The diff of JeepdaySock clarifies what I did not understand in the diff of Jusjih above. This explanation parses distinctions between relevant and irrelevant issues in this thread. Please allow me to confirm that I did not construe anything personal against me or the topic; rather, I simply did not understand, and I did know how to invite the kind of analysis that JeepdaySock has helpfully provided. --Tenmei (talk) 21:54, 10 February 2011 (UTC)
Tenmei are you withdrawing your objections to deletion? JeepdaySock (talk) 17:56, 11 February 2011 (UTC)
JeepdaySock -- Thank you for asking. No, I am trying to figure out how to comply with the necessary criteria. I'm still trying to work through the necessary follow-up steps.

The first paragraph of this article is in the public domain because it is exempted by Article 5 of Chinese copyright law. One purpose of this thread is fulfilled by simply asserting this exempted status; but I can find no appropriate place to post {{PD-PRC-exempt}}.

Are there additional implied questions I need to answer or assertions I need to make in this venue? For example,

What to do about the translation is still unclear.

I understand that Wikisource also allows user-created wiki-translations; and I am able to provide it. However, an official translation is preferred. The Japanese Ministry of Foreign Affairs (MOFA) provides a "provisional translation" of the one paragraph excerpt here.

If I understand correctly, explicit permission is needed from MOFA in order to substitute this "provisional translation" for a wiki-translation. Is this an unstated part of this thread? --Tenmei (talk) 19:49, 11 February 2011 (UTC)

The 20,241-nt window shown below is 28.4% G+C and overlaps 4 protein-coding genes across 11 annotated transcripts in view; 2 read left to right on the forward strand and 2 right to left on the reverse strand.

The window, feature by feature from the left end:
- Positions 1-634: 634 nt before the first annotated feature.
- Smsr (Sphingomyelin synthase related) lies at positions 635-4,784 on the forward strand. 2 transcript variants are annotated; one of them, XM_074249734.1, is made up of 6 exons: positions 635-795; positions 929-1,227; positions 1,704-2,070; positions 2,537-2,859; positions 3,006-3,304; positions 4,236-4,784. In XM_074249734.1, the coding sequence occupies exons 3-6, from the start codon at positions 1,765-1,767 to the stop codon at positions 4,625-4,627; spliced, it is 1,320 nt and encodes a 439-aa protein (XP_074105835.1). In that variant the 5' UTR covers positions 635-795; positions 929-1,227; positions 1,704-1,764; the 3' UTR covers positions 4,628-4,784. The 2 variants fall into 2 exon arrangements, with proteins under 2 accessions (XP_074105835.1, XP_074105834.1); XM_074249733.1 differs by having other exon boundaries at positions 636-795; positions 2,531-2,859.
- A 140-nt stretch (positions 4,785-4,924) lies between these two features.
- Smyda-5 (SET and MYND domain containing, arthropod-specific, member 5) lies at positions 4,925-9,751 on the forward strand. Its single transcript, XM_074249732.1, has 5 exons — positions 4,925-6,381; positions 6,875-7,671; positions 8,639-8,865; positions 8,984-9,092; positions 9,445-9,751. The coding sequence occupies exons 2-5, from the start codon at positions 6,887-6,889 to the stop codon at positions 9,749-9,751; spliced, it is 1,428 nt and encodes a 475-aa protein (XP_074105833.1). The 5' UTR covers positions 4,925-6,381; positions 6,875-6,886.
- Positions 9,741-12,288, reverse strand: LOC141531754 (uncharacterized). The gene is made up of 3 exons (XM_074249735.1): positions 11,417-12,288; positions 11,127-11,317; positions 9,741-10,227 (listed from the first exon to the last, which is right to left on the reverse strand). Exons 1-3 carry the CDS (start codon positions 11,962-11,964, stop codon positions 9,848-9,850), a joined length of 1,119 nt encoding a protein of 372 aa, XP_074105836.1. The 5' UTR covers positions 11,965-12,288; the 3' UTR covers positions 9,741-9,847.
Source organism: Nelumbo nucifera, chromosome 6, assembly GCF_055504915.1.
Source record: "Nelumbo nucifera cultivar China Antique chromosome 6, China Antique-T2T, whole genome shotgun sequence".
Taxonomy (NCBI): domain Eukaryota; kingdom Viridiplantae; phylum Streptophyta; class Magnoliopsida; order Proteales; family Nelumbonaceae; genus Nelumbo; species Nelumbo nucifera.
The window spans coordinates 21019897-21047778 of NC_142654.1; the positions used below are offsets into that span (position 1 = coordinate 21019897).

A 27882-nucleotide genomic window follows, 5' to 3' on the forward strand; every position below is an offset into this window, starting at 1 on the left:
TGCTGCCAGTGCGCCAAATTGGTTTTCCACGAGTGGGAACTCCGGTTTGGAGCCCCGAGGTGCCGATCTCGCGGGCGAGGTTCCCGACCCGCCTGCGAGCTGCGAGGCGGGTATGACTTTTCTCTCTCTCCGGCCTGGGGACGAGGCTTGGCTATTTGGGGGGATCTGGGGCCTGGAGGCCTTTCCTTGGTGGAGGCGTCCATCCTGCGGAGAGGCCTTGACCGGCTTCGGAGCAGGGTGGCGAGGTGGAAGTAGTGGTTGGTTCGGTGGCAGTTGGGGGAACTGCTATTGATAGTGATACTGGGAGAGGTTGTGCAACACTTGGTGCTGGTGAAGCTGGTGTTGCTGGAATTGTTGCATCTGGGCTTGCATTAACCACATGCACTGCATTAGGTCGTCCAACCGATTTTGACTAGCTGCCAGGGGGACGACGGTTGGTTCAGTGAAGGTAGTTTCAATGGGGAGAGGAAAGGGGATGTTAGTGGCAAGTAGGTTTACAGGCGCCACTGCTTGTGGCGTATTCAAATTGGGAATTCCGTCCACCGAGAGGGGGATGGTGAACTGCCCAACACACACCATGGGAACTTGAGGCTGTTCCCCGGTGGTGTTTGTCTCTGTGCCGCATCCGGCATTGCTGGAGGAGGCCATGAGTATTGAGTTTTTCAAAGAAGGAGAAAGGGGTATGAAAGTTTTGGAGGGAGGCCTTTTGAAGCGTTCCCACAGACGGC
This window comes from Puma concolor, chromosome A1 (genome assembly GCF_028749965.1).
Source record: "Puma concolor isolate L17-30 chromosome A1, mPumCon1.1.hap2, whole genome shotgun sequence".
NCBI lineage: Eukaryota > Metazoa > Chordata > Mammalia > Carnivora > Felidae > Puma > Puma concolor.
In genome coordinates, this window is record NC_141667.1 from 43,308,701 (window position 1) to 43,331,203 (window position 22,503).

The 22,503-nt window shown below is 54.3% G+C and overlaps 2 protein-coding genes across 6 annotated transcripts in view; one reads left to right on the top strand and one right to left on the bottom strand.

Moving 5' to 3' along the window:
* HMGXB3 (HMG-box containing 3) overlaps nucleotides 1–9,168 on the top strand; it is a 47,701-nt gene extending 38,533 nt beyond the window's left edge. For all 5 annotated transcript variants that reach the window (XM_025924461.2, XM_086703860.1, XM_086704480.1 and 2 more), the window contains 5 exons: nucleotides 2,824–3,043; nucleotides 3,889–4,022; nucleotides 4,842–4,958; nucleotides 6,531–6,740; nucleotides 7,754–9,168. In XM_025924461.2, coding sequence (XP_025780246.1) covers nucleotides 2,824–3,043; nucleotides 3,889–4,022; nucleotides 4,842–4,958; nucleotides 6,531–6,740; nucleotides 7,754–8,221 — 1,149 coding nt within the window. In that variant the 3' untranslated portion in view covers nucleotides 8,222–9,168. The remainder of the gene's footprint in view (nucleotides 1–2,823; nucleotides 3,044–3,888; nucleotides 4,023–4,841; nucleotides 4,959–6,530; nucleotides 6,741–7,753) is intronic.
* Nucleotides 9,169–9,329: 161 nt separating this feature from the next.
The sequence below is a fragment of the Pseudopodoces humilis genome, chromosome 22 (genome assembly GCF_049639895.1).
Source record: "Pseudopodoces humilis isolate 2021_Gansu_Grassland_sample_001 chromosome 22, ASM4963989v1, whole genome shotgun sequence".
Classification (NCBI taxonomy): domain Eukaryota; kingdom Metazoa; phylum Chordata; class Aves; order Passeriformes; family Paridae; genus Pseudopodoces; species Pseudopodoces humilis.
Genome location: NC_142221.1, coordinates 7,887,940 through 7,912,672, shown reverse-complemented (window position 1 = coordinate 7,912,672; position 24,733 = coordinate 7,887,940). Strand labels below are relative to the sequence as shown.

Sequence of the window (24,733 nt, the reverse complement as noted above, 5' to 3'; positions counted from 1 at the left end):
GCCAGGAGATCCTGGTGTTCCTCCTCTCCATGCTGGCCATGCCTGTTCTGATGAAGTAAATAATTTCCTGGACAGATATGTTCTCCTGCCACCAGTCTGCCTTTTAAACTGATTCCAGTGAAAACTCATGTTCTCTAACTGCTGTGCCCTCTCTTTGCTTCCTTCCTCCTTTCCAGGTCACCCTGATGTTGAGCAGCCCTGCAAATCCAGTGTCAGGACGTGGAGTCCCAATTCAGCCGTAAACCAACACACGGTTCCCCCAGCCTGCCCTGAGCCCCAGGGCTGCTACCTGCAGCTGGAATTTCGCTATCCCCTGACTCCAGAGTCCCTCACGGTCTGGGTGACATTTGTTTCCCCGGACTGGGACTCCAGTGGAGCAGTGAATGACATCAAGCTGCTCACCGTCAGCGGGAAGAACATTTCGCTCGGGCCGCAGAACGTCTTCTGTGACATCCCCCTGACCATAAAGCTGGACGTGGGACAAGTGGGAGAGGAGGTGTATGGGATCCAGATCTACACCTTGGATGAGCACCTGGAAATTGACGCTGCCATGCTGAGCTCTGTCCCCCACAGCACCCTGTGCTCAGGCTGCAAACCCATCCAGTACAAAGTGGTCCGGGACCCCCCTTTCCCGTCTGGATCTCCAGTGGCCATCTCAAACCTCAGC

It is in the public domain in China. Since the US does not have the rule of the shorter term, it is not in the public domain in the US.--Prosfilaes (talk) 08:12, 12 February 2011 (UTC)
  • delete still within copyright in 1996, and hence still in copyright in 2003 and now in 2011, out of copyright 2048. — billinghurst sDrewth 00:38, 11 February 2011 (UTC)
    I am emailing The People's Daily to ask if longer US copyright term would be sought even with expired Chinese copyright, while I am not convinced that the newspaper article would qualify for PD-PRC-exempt. If The People's Daily says giving up longer US copyright term, then we can have the English translation with proper copyright permission. If The People's Daily says claiming longer US copyright term, then no English can stay here, and even any user-made translation better belongs to Wikilivres in Canada with rule of the shorter term for Chinese works. Any translations must always be sourced. However, I cannot guarantee getting a reply.--Jusjih (talk) 17:54, 12 February 2011 (UTC)